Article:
1. Factors Affecting Fertility

  1. Emre Seli MD2,3,4
  1. Enrique Soto MD and
  2. Alan B. Copperman MD

Published Online: 8 MAR 2011

DOI: 10.1002/9781444393958.ch1



How to Cite

Soto, E. and Copperman, A. B. (2011) Factors Affecting Fertility, in Infertility (ed E. Seli), Wiley-Blackwell, Oxford, UK. doi: 10.1002/9781444393958.ch1

Editor Information

  1. 2

    Department of Obstetrics, Gynecology, and Reproductive Sciences, Yale University School of Medicine, New Haven, Connecticut, USA

  2. 3

    Division of Reproductive Endocrinology and Infertility, Yale University School of Medicine, New Haven, Connecticut, USA

  3. 4

    Oocyte Donation and Gestational Surrogacy Program, Yale University School of Medicine, New Haven, Connecticut, USA

Author Information

  1. Department of Obstetrics, Gynecology and Reproductive Science, Mount Sinai School of Medicine, New York, USA

Publication History

  1. Published Online: 8 MAR 2011
  2. Published Print: 23 MAR 2011

Book Series:

  1. Gynecology in Practice

Book Series Editors:

  1. Aydin Arici

ISBN Information

Print ISBN: 9781444333534

Online ISBN: 9781444393958



  • factors affecting fertility;
  • fecundability and time to pregnancy (TTP) - used in literature as markers of fertility;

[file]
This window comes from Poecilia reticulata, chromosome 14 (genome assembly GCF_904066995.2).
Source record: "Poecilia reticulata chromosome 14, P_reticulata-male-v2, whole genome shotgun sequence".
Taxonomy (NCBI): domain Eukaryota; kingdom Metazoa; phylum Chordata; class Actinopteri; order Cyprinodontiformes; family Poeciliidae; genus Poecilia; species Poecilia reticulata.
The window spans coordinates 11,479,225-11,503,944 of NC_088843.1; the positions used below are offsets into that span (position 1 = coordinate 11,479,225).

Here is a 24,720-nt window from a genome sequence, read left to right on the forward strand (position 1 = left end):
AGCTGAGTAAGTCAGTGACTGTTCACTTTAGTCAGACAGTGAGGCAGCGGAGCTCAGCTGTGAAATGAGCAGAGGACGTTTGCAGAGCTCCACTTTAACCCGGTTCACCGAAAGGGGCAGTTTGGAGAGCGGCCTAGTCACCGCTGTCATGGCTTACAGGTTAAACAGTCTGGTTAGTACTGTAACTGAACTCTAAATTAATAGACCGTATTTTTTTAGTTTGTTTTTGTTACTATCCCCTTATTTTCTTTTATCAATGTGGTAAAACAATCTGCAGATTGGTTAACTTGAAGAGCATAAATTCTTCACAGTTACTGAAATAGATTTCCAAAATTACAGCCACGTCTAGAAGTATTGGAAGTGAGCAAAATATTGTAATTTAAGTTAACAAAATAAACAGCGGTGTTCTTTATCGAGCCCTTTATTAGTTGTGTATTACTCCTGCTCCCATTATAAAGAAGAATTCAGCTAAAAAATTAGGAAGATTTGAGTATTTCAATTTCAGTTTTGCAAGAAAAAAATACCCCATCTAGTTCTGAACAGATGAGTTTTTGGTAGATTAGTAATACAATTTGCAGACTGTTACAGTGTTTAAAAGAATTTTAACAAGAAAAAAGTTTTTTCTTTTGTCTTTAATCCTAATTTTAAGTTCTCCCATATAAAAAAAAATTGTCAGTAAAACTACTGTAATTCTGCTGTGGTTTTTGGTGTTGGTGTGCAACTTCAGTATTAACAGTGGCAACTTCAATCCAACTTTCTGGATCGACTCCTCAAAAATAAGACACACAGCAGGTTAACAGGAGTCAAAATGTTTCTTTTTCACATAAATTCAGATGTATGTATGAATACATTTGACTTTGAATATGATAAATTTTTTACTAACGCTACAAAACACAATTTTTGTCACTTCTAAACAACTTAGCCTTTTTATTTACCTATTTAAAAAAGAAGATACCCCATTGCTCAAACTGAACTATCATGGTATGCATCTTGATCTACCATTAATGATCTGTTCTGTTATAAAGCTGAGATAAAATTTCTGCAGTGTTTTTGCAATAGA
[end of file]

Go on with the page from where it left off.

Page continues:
• factors, likely to play a role - in the ability that a patient or couple has to conceive;
  • body mass index (BMI) - objective marker for classifying underweight;
  • fecundability, lower at extremes of BMI - in patients trying to conceive spontaneously;
  • direct effect of being overweight and obese - assisted reproduction technologies (ART), less clear than for spontaneous pregnancies;
  • incidence of infertility - increasing with advancing maternal age;
  • ASRM guidelines, patients diagnosed with infertility - after 12 months or more, inability in achieving a successful pregnancy;
  • factors, role in fertility - age and weight of patient, consumption of tobacco, caffeine or alcohol;
  • alcohol, data reflecting - effect of alcohol on fertility


The overall health of a patient may affect her reproductive capability. Specific factors that may play an important role in fertility include the weight and age of the patient, as well as maternal consumption of tobacco, caffeine, or alcohol.

The following recommendations should be advised to patients attempting to conceive spontaneously or through reproductive assisted technologies (ART): (1) follow a healthy diet according to U.S. Department of Agriculture (USDA) guidelines, including folic acid supplementation of 400µg/day, (2) quit smoking, (3) limit caffeine consumption to 1–2 cups of coffee/day or equivalent, (4) avoid alcohol consumption greater than 2 drinks/day (quit completely once pregnancy confirmed). Additionally, weight loss and exercise should be advised for women who are overweight or obese.

Although the diagnosis of infertility is normally defined as 12 months of unsuccessful attempts at conception, earlier evaluation and treatment may be justified in some patients based on medical history and physical findings, or after 6 months in women over the age of 35.